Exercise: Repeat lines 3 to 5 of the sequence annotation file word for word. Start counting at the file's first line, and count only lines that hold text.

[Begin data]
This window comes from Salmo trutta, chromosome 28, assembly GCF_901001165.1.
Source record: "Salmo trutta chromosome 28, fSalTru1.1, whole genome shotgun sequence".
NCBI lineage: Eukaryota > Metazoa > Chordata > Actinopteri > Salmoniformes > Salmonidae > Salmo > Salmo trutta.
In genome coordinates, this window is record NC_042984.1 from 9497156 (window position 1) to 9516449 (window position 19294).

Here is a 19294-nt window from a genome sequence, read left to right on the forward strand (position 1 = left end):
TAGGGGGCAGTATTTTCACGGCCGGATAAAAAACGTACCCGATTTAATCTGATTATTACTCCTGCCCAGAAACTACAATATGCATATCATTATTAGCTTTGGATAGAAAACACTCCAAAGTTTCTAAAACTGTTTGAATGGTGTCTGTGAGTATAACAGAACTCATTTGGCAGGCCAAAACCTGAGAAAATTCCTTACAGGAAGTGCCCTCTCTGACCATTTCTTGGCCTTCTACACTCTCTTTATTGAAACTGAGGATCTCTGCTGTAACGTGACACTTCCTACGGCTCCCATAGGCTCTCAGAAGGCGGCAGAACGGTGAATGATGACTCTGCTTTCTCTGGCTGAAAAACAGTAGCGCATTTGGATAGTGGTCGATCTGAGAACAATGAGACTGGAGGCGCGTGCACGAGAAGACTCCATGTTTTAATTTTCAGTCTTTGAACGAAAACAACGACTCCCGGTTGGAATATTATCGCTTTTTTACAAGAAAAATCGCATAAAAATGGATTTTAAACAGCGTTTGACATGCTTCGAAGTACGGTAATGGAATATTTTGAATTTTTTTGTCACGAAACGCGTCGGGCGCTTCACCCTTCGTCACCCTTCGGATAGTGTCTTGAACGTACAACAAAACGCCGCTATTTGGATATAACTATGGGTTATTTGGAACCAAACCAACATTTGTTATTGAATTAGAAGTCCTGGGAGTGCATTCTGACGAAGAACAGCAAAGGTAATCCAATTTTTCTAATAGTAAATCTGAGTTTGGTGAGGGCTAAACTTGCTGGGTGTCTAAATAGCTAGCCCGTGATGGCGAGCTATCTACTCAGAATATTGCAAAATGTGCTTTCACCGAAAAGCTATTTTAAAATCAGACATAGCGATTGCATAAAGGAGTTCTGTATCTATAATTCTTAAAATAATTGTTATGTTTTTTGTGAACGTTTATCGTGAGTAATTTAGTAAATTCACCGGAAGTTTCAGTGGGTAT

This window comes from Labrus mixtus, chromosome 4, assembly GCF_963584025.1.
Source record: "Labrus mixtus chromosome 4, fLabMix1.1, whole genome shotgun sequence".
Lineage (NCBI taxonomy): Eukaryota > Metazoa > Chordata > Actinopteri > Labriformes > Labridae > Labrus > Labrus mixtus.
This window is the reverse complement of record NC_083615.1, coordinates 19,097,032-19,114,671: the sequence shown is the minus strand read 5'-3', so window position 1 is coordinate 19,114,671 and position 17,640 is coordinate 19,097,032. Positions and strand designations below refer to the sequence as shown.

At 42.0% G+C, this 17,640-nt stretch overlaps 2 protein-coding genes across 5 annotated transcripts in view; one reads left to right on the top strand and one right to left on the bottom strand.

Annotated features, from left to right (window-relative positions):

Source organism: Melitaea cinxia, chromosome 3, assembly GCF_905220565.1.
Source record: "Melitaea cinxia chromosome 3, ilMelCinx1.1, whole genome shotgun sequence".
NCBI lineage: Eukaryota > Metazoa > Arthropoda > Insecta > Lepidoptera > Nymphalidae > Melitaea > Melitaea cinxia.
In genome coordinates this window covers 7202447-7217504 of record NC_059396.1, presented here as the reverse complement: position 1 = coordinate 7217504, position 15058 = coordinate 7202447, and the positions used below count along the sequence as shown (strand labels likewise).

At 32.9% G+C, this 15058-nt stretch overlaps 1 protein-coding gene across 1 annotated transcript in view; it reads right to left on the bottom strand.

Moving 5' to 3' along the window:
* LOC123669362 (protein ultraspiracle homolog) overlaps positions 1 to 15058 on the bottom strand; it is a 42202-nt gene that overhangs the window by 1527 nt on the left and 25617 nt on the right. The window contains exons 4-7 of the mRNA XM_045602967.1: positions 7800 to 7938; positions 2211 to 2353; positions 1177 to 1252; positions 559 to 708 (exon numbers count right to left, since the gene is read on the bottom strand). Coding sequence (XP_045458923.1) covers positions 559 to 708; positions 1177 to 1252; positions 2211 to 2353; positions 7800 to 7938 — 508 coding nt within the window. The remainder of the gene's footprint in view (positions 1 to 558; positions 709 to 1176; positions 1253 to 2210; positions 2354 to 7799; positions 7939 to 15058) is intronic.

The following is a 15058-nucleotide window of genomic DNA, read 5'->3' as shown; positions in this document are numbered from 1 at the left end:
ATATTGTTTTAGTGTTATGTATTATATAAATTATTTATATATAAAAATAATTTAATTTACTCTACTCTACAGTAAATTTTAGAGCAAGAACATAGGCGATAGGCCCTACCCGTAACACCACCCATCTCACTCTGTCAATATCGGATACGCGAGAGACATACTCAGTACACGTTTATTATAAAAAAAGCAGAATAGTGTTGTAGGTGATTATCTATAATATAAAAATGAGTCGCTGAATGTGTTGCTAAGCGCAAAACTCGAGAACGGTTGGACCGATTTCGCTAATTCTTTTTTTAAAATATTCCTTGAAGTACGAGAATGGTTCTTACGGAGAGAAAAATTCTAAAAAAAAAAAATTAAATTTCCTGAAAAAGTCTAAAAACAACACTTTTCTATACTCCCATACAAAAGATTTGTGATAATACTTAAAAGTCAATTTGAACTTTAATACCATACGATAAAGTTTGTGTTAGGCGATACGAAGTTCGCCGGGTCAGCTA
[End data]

NCBI lineage: Eukaryota > Metazoa > Chordata > Actinopteri > Salmoniformes > Salmonidae > Salmo > Salmo trutta.
In genome coordinates, this window is record NC_042984.1 from 9497156 (window position 1) to 9516449 (window position 19294).

Here is a 19294-nt window from a genome sequence, read left to right on the forward strand (position 1 = left end):